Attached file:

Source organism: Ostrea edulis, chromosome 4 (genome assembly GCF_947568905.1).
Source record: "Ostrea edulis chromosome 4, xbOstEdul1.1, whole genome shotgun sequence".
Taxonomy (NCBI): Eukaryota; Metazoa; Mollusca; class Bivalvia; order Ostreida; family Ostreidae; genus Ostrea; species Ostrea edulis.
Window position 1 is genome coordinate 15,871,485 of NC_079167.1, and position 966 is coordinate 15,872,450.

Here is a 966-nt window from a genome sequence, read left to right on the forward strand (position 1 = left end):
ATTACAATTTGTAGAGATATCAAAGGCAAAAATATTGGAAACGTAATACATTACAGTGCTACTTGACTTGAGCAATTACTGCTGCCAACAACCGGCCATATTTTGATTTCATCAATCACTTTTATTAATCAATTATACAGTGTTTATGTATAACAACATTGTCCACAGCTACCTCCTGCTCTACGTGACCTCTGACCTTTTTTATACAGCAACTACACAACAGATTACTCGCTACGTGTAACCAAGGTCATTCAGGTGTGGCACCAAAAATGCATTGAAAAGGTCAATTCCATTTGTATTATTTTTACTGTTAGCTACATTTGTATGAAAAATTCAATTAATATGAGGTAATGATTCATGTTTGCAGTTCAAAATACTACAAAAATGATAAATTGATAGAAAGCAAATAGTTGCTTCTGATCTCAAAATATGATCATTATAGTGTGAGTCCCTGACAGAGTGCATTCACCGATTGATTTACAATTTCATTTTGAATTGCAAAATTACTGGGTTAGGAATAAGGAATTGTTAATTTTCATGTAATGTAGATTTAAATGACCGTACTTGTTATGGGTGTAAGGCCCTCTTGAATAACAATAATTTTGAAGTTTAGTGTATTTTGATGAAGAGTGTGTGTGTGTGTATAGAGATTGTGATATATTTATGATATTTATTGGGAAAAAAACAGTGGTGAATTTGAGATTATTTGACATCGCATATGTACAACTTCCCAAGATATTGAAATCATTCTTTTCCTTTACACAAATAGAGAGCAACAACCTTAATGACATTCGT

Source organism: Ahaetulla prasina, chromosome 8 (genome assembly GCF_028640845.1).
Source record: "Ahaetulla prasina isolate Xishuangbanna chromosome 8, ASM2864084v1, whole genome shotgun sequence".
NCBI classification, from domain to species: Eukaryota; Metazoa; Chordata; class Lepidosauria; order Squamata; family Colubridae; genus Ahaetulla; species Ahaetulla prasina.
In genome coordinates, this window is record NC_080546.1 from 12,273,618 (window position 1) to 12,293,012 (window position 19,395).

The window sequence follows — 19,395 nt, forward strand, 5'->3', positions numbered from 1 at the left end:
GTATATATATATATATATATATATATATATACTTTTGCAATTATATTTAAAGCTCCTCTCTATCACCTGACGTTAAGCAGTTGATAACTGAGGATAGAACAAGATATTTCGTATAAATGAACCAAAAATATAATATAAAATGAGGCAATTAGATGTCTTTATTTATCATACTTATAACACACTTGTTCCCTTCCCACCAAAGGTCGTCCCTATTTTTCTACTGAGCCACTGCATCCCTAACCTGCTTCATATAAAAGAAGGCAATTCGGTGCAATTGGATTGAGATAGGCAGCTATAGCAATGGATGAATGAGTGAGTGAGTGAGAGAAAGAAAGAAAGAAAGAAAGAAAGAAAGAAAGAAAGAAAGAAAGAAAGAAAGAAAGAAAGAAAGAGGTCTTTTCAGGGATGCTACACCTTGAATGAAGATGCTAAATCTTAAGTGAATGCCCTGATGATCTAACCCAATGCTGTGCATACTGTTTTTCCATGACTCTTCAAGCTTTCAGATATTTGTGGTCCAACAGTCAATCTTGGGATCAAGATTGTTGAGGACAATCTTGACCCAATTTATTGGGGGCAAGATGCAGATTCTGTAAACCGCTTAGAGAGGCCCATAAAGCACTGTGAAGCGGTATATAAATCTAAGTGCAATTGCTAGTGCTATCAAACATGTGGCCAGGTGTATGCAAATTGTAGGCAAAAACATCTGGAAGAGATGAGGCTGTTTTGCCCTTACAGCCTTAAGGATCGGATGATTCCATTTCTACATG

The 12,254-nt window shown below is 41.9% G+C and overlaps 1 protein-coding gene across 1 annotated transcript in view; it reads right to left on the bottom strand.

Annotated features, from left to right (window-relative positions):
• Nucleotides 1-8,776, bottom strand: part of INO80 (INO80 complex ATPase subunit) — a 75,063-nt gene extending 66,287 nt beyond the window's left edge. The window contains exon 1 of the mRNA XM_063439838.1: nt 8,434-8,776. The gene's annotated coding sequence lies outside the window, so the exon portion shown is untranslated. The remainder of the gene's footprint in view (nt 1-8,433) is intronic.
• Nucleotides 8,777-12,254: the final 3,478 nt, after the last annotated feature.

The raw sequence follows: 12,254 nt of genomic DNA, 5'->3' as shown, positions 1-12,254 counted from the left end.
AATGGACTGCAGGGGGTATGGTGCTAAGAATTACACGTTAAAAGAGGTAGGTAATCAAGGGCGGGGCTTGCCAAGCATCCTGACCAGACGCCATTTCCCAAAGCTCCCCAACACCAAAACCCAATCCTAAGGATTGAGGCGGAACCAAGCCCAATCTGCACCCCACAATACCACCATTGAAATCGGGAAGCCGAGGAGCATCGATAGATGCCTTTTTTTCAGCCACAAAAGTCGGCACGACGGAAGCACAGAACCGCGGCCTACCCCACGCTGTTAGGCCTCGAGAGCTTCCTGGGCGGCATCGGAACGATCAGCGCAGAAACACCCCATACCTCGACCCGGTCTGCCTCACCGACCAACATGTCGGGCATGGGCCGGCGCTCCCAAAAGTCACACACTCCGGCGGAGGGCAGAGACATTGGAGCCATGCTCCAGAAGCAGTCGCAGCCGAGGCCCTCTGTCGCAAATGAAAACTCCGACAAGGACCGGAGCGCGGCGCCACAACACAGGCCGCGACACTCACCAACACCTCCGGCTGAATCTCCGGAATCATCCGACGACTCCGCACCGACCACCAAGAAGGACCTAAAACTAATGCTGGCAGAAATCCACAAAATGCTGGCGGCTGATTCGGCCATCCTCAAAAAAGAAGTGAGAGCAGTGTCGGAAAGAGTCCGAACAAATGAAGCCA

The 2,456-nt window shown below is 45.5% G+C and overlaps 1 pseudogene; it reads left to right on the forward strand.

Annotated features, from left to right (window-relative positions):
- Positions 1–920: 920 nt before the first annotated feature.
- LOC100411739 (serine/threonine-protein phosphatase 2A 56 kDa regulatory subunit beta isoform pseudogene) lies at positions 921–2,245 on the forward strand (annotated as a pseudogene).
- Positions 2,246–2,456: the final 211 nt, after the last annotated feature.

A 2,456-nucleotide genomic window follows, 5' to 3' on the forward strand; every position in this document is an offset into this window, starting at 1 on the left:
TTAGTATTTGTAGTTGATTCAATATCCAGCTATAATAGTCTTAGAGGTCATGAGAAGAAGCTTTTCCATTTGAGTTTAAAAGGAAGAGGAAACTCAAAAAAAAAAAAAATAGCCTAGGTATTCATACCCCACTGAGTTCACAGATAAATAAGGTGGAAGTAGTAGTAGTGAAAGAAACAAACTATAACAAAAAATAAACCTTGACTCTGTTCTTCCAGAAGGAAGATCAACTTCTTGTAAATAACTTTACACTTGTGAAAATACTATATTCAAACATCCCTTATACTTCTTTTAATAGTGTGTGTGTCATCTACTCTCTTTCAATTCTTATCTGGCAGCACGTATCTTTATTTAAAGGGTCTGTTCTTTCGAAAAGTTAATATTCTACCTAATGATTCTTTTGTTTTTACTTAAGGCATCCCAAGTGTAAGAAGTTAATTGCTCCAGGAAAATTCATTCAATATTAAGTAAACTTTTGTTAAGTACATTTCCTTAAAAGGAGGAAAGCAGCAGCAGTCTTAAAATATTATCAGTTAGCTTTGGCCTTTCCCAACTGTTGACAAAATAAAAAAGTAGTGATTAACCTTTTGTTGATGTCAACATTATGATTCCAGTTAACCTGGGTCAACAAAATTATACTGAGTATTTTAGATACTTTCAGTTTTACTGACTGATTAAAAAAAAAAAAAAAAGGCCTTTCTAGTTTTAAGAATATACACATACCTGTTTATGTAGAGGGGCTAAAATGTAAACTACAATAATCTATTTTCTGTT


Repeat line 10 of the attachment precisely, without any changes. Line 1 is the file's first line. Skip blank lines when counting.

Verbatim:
In genome coordinates, this window is record NC_080546.1 from 12,273,618 (window position 1) to 12,293,012 (window position 19,395).